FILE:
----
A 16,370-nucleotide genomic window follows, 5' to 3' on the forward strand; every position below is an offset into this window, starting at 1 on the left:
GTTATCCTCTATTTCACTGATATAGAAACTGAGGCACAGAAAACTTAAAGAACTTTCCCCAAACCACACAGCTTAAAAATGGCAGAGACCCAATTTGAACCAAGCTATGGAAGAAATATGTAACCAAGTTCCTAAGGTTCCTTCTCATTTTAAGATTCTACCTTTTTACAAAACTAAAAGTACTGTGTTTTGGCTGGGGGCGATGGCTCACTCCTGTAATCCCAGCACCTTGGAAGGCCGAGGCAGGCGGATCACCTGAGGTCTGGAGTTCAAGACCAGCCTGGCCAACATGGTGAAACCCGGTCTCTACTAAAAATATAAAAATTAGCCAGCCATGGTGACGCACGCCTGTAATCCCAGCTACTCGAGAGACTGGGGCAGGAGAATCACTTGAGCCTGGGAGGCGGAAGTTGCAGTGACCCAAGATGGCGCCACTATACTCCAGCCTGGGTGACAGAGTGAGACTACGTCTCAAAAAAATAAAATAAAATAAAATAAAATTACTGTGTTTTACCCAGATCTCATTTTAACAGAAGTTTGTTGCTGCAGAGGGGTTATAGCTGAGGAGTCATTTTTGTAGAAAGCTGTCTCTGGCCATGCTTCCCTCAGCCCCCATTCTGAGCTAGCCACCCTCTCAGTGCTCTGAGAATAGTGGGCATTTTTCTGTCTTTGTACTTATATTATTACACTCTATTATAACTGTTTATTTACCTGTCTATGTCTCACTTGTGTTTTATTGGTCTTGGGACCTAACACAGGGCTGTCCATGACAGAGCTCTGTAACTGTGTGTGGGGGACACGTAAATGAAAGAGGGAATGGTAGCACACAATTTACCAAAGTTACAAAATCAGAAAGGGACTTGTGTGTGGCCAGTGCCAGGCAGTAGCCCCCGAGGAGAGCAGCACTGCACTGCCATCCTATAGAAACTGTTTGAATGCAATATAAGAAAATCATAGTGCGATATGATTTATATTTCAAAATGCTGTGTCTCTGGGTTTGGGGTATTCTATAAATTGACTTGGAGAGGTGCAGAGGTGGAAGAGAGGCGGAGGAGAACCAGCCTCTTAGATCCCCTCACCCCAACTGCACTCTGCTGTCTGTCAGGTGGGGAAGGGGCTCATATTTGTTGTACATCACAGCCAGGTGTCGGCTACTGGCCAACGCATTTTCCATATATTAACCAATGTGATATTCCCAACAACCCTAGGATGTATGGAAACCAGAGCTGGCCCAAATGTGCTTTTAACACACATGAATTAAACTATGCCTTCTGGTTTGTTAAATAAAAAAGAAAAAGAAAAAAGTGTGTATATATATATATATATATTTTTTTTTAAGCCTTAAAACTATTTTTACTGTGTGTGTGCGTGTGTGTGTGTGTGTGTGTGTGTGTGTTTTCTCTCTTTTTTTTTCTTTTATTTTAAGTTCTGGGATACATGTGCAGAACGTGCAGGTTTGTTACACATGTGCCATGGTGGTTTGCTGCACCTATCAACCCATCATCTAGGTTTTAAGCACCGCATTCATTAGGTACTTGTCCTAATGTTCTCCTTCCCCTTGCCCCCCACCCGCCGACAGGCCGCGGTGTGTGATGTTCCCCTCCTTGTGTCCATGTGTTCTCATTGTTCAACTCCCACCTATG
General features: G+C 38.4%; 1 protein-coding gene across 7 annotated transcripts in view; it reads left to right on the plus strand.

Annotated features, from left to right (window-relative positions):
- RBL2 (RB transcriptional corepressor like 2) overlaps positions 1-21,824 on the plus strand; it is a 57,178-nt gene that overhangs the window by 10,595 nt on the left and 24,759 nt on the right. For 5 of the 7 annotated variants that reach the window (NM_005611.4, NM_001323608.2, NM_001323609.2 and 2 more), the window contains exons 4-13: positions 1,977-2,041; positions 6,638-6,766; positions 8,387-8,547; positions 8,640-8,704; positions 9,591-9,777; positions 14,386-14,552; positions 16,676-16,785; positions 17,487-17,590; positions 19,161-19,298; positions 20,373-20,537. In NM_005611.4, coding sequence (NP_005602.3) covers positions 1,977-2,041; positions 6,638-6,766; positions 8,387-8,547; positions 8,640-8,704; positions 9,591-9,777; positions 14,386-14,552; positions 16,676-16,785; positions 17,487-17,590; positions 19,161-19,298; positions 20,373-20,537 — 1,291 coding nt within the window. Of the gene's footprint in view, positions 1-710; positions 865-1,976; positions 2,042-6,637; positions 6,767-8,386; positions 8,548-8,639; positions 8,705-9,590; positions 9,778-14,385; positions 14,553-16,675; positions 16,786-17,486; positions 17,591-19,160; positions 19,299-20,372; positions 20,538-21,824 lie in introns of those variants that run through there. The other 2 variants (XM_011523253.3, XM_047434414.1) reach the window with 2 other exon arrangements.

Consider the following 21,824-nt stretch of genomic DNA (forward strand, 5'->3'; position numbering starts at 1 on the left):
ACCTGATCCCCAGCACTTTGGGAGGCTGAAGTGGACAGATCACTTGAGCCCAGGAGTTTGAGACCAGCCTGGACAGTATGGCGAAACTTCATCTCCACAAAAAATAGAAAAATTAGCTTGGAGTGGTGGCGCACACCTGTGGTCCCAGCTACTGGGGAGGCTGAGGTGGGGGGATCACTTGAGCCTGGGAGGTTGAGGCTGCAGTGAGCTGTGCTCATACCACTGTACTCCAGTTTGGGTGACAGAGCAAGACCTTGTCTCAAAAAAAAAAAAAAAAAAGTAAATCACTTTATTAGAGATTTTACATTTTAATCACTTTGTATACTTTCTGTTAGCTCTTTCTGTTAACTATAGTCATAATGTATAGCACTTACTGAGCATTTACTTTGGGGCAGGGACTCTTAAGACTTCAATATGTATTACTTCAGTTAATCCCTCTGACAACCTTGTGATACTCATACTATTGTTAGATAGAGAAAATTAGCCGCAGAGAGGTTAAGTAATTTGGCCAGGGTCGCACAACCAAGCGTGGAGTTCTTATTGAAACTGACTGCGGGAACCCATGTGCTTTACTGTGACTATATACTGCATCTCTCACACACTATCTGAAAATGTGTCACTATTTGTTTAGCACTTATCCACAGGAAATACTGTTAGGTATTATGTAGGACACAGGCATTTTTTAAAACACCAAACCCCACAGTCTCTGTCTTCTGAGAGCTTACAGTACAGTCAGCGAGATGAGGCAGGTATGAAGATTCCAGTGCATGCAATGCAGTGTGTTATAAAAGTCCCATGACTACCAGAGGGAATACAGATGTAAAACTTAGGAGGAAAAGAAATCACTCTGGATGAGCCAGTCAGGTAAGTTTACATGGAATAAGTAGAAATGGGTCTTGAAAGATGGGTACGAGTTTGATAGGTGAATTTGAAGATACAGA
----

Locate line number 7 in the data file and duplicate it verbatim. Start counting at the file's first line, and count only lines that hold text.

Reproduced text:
ACCTGATCCCCAGCACTTTGGGAGGCTGAAGTGGACAGATCACTTGAGCCCAGGAGTTTGAGACCAGCCTGGACAGTATGGCGAAACTTCATCTCCACAAAAAATAGAAAAATTAGCTTGGAGTGGTGGCGCACACCTGTGGTCCCAGCTACTGGGGAGGCTGAGGTGGGGGGATCACTTGAGCCTGGGAGGTTGAGGCTGCAGTGAGCTGTGCTCATACCACTGTACTCCAGTTTGGGTGACAGAGCAAGACCTTGTCTCAAAAAAAAAAAAAAAAAAGTAAATCACTTTATTAGAGATTTTACATTTTAATCACTTTGTATACTTTCTGTTAGCTCTTTCTGTTAACTATAGTCATAATGTATAGCACTTACTGAGCATTTACTTTGGGGCAGGGACTCTTAAGACTTCAATATGTATTACTTCAGTTAATCCCTCTGACAACCTTGTGATACTCATACTATTGTTAGATAGAGAAAATTAGCCGCAGAGAGGTTAAGTAATTTGGCCAGGGTCGCACAACCAAGCGTGGAGTTCTTATTGAAACTGACTGCGGGAACCCATGTGCTTTACTGTGACTATATACTGCATCTCTCACACACTATCTGAAAATGTGTCACTATTTGTTTAGCACTTATCCACAGGAAATACTGTTAGGTATTATGTAGGACACAGGCATTTTTTAAAACACCAAACCCCACAGTCTCTGTCTTCTGAGAGCTTACAGTACAGTCAGCGAGATGAGGCAGGTATGAAGATTCCAGTGCATGCAATGCAGTGTGTTATAAAAGTCCCATGACTACCAGAGGGAATACAGATGTAAAACTTAGGAGGAAAAGAAATCACTCTGGATGAGCCAGTCAGGTAAGTTTACATGGAATAAGTAGAAATGGGTCTTGAAAGATGGGTACGAGTTTGATAGGTGAATTTGAAGATACAGA